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The Ineffective Cure Hepatitis C and the Drug That Never Got Its Chance

Description

Hepatitis C is an infectious disease that affects 71 million people worldwide and causes liver failure and death if untreated. In 2013, a direct acting antiviral drug, sofosbuvir, revolutionized treatment

Hepatitis C is an infectious disease that affects 71 million people worldwide and causes liver failure and death if untreated. In 2013, a direct acting antiviral drug, sofosbuvir, revolutionized treatment of the disease. Sofosbuvir showed immense promise, but the high price point at which it was launched created access barriers that prevented it from reaching its full public health potential. By 2016, fewer than 1% of Hepatitis C patients worldwide had received treatment. In the United States (US), concerns about the cost of the drug led public and private payers to implement rationing and treatment restrictions that prevented some of the most vulnerable populations from accessing Hepatitis C treatment at all. Through interviews with researchers, patients and providers, and a literature review of grants, patents, papers, court documents, and news articles, I examine the history of sofosbuvir with attention to the ways in which federal funding practices and intellectual property law encouraged the high initial pricing of the drug. I then examine the impact of this drug on healthcare systems in the United States and abroad, and discuss how the fragmented nature of the United States healthcare system has exacerbated price-based barriers to access. Finally, I discuss intellectual property laws as potential mechanisms to increase access. My study underscores how the political reluctance to use well-established federal funding and intellectual property laws has resulted in a drug development system that delivers medications that are so highly priced that the fragmented US healthcare system cannot compensate for the expense. This leads to low access and poor public health outcomes, and a continued failure to contain or control diseases for which effective therapies exist.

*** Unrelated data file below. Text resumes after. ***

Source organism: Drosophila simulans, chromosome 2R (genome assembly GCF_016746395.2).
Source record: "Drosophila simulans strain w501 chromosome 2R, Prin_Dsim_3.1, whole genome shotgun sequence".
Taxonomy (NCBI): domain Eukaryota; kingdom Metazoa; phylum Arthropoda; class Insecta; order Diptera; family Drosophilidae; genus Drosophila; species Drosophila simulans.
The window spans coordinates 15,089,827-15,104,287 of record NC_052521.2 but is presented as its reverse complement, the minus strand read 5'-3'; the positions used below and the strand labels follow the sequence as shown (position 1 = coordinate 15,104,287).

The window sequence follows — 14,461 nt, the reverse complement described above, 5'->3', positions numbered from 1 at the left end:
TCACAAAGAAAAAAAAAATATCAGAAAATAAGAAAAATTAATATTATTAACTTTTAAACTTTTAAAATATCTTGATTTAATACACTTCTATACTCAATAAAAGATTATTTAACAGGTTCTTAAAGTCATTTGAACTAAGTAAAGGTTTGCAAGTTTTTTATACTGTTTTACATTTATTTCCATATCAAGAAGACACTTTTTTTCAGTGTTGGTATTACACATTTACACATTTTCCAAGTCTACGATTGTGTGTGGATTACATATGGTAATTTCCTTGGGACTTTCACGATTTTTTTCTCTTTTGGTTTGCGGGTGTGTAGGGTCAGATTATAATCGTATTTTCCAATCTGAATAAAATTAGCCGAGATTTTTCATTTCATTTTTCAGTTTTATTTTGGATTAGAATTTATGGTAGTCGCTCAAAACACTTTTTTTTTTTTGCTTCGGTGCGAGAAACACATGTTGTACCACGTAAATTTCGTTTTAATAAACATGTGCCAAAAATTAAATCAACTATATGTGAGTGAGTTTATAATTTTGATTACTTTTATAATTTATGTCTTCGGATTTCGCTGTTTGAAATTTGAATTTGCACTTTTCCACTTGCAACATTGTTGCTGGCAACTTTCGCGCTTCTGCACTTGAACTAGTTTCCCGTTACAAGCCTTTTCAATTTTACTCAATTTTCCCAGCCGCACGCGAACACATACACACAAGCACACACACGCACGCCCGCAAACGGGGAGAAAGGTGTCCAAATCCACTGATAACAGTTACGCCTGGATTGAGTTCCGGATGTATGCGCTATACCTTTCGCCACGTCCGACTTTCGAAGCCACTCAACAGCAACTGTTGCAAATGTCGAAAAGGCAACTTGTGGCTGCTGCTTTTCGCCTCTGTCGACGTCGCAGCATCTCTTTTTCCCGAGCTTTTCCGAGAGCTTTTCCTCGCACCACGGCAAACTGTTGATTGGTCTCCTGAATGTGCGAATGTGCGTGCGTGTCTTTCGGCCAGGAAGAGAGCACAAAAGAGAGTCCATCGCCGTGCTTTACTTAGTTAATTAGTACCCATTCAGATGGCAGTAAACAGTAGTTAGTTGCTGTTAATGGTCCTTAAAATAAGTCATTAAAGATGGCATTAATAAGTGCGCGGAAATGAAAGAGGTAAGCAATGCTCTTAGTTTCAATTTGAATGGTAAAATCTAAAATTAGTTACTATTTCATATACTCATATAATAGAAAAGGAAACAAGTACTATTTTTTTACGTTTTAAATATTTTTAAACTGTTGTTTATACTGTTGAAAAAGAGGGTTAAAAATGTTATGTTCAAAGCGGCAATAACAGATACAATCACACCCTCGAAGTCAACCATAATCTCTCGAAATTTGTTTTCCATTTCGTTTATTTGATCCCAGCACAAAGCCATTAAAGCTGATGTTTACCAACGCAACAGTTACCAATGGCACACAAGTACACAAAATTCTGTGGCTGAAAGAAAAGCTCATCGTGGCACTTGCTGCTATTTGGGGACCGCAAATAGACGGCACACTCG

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Created

Date Created
  • 2020

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Atrial fibrillation ablation: history, practice, and innovation

Description

Atrial fibrillation (AF) is the most common abnormal heart rhythm, affecting

nearly 2% of the world’s population at a cost of $26 Billion in the United States annually, and incalculable costs

Atrial fibrillation (AF) is the most common abnormal heart rhythm, affecting

nearly 2% of the world’s population at a cost of $26 Billion in the United States annually, and incalculable costs worldwide. AF causes no symptoms for some people. However, others with AF experience uncomfortable symptoms including palpitations, breathlessness, dizziness, and fatigue. AF can severely diminish quality of life for both AF sufferers and their loved ones. Beyond uncomfortable symptoms, AF is also linked to congestive heart failure and stroke, both of which can cause premature death. Medications often fail to control AF, leading patients and healthcare providers to seek other cures, including catheter ablation. To date, catheter ablation has yielded uneven results, but garners much attention in research and innovation in pursuit of a cure for AF. This dissertation examines the historical development and contemporary practices of AF ablation to identify opportunities to improve the innovation system for the disease. First, I trace the history of AF and AF ablation knowledge from the 2nd century B.C.E. through the present. This historical look identifies patterns of knowledge co-development between science, technology, and technique, as well as publication patterns impacting knowledge dissemination. Second, I examine the current practices of AF ablation knowledge translation from the perspective of clinical practitioners to characterize the demand-side of knowledge translation in real-world practice. Demand-side knowledge translation occurs in nested patterns, and requires data, experience, and trust in order to incorporate knowledge into a practice paradigm. Third, I use social network mapping and analysis to represent the full AF ablation knowledge-practice system and identify

opportunities to modify research and innovation practice in AF ablation based on i

measures of centrality and power. Finally, I outline six linked recommendations using raw data capture during ablation procedures and open big data analytics, coupled with multi-stakeholder social networking approaches, to maximize innovation potential in AF ablation research and practice.

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Created

Date Created
  • 2016